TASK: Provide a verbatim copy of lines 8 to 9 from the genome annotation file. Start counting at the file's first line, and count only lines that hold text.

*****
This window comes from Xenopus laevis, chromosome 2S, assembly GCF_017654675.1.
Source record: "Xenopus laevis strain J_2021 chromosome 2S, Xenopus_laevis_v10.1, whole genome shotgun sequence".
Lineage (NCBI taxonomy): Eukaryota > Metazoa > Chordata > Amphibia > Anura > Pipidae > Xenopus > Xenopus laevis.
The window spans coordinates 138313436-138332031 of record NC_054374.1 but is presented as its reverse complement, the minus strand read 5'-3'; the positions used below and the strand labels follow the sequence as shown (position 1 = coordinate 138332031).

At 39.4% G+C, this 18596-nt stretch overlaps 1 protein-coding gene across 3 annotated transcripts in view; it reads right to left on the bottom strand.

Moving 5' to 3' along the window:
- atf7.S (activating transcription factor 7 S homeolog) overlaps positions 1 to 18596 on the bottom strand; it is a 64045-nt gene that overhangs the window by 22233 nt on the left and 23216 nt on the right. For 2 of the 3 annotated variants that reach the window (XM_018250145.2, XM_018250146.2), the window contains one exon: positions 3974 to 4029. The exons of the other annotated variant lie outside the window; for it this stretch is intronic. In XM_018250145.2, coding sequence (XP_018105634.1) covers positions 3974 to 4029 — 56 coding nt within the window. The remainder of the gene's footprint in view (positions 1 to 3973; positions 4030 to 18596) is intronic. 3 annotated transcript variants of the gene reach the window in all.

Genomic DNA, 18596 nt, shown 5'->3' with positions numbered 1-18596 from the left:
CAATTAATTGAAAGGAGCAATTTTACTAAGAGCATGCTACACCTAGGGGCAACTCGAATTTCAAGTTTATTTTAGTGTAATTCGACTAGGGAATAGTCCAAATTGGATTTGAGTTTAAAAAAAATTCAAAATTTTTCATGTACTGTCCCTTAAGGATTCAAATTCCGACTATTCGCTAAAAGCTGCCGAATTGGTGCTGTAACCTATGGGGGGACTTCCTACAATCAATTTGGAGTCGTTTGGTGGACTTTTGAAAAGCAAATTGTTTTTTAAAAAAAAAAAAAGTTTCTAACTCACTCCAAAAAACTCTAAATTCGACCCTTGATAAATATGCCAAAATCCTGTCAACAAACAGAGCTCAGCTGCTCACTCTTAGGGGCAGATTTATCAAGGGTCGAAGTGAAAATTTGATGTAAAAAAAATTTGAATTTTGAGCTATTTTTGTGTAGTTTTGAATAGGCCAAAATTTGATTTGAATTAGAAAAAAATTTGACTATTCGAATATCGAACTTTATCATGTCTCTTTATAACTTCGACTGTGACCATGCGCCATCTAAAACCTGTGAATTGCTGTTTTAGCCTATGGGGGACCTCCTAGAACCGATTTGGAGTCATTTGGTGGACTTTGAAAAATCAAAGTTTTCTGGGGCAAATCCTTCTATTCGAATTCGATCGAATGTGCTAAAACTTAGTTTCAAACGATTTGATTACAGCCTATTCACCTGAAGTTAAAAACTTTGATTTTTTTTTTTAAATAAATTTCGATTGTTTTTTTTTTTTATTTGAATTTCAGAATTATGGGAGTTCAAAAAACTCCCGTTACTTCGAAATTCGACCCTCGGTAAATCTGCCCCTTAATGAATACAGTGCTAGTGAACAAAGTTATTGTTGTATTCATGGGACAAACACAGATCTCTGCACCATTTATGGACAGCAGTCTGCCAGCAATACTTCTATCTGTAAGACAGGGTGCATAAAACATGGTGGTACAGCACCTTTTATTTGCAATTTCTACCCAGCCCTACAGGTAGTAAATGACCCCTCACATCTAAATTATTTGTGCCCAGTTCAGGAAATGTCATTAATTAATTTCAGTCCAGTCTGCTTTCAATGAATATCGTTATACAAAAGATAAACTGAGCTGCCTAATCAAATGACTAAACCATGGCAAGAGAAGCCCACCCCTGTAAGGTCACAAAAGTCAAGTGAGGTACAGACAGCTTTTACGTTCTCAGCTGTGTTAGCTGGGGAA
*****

Genomic DNA, 18596 nt, shown 5'->3' with positions numbered 1-18596 from the left:
CAATTAATTGAAAGGAGCAATTTTACTAAGAGCATGCTACACCTAGGGGCAACTCGAATTTCAAGTTTATTTTAGTGTAATTCGACTAGGGAATAGTCCAAATTGGATTTGAGTTTAAAAAAAATTCAAAATTTTTCATGTACTGTCCCTTAAGGATTCAAATTCCGACTATTCGCTAAAAGCTGCCGAATTGGTGCTGTAACCTATGGGGGGACTTCCTACAATCAATTTGGAGTCGTTTGGTGGACTTTTGAAAAGCAAATTGTTTTTTAAAAAAAAAAAAAGTTTCTAACTCACTCCAAAAAACTCTAAATTCGACCCTTGATAAATATGCCAAAATCCTGTCAACAAACAGAGCTCAGCTGCTCACTCTTAGGGGCAGATTTATCAAGGGTCGAAGTGAAAATTTGATGTAAAAAAAATTTGAATTTTGAGCTATTTTTGTGTAGTTTTGAATAGGCCAAAATTTGATTTGAATTAGAAAAAAATTTGACTATTCGAATATCGAACTTTATCATGTCTCTTTATAACTTCGACTGTGACCATGCGCCATCTAAAACCTGTGAATTGCTGTTTTAGCCTATGGGGGACCTCCTAGAACCGATTTGGAGTCATTTGGTGGACTTTGAAAAATCAAAGTTTTCTGGGGCAAATCCTTCTATTCGAATTCGATCGAATGTGCTAAAACTTAGTTTCAAACGATTTGATTACAGCCTATTCACCTGAAGTTAAAAACTTTGATTTTTTTTTTTAAATAAATTTCGATTGTTTTTTTTTTTTATTTGAATTTCAGAATTATGGGAGTTCAAAAAACTCCCGTTACTTCGAAATTCGACCCTCGGTAAATCTGCCCCTTAATGAATACAGTGCTAGTGAACAAAGTTATTGTTGTATTCATGGGACAAACACAGATCTCTGCACCATTTATGGACAGCAGTCTGCCAGCAATACTTCTATCTGTAAGACAGGGTGCATAAAACATGGTGGTACAGCACCTTTTATTTGCAATTTCTACCCAGCCCTACAGGTAGTAAATGACCCCTCACATCTAAATTATTTGTGCCCAGTTCAGGAAATGTCATTAATTAATTTCAGTCCAGTCTGCTTTCAATGAATATCGTTATACAAAAGATAAACTGAGCTGCCTAATCAAATGACTAAACCATGGCAAGAGAAGCCCACCCCTGTAAGGTCACAAAAGTCAAGTGAGGTACAGACAGCTTTTACGTTCTCAGCTGTGTTAGCTGGGGAA